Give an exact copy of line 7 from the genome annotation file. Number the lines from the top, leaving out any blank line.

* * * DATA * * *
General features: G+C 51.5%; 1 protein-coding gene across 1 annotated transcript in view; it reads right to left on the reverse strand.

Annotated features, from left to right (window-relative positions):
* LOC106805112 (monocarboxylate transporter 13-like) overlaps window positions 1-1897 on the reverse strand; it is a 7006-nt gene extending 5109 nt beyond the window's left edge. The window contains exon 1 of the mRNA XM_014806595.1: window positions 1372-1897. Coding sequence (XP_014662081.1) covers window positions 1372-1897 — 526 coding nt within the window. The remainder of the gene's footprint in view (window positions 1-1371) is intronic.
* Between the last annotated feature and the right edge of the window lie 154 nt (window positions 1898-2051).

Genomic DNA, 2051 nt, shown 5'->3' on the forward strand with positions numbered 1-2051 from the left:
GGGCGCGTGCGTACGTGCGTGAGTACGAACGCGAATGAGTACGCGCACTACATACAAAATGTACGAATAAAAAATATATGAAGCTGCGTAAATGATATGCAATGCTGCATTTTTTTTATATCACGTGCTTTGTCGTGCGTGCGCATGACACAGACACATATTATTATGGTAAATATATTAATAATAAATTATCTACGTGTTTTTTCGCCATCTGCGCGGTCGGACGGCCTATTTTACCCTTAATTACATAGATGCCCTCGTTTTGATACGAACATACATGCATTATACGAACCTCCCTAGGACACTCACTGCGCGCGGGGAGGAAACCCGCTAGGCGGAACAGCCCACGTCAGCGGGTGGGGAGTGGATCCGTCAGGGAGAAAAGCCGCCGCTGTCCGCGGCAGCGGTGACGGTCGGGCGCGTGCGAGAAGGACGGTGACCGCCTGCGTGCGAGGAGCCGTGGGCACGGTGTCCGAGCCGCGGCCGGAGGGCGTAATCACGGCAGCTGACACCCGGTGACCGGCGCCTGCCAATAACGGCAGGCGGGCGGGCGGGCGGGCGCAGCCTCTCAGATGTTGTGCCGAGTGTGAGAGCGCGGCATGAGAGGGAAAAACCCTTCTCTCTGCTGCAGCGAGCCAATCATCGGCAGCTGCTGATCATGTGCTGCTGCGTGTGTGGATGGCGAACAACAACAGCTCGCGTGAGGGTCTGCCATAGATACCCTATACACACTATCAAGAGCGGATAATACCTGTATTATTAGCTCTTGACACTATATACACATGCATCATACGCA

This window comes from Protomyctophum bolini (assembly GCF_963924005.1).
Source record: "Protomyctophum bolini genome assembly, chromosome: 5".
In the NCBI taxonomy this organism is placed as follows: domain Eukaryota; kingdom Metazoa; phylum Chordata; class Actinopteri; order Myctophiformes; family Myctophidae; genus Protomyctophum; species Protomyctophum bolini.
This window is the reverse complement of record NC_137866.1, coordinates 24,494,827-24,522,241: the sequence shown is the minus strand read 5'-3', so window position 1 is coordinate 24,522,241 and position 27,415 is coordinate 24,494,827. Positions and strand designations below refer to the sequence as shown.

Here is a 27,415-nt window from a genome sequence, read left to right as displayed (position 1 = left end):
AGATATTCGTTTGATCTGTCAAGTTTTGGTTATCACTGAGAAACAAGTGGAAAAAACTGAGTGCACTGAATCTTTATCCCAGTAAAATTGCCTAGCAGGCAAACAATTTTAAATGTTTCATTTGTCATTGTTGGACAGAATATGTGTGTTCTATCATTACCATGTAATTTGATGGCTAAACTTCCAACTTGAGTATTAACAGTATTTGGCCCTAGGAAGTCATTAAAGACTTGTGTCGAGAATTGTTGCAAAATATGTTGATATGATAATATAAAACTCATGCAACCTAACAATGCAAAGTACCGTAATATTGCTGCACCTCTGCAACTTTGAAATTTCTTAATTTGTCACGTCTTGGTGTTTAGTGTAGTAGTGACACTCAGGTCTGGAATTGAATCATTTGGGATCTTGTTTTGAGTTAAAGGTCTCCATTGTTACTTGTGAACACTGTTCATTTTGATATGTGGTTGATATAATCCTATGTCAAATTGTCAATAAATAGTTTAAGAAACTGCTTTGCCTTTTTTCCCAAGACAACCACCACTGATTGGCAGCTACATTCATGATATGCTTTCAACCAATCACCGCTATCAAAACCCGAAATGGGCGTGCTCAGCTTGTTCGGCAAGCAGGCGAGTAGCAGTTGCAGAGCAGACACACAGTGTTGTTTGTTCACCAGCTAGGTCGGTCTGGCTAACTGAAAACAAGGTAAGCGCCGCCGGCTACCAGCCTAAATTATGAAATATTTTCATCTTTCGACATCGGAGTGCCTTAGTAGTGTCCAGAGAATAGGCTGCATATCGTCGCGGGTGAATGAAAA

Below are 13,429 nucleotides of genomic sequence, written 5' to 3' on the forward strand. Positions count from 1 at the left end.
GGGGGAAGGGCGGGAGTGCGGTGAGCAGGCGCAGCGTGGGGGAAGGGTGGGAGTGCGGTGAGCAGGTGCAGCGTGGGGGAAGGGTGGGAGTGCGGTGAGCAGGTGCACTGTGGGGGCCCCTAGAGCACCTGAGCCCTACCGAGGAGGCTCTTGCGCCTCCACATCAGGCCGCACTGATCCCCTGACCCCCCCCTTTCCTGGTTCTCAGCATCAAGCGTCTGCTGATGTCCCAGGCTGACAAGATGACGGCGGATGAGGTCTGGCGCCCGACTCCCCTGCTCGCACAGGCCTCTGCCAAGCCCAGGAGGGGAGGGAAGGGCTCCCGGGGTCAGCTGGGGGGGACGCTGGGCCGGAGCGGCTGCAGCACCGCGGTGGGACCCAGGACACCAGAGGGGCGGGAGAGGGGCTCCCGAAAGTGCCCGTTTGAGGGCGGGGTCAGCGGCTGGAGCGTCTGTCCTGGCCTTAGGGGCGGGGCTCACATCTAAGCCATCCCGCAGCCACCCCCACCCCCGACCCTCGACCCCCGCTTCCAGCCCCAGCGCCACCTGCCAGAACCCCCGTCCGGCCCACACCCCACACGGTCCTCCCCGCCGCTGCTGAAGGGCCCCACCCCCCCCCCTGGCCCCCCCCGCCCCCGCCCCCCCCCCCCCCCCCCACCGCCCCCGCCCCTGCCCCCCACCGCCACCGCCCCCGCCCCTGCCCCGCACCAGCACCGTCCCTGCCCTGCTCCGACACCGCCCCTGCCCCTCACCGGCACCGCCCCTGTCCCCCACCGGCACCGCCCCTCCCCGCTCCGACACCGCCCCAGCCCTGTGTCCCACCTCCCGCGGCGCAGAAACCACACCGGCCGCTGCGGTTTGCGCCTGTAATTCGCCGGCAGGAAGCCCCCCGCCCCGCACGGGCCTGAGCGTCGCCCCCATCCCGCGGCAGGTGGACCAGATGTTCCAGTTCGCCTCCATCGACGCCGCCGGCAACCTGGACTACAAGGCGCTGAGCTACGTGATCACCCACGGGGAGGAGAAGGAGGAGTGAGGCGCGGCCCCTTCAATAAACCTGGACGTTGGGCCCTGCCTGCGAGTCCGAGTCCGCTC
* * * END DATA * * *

This window comes from Protomyctophum bolini (assembly GCF_963924005.1).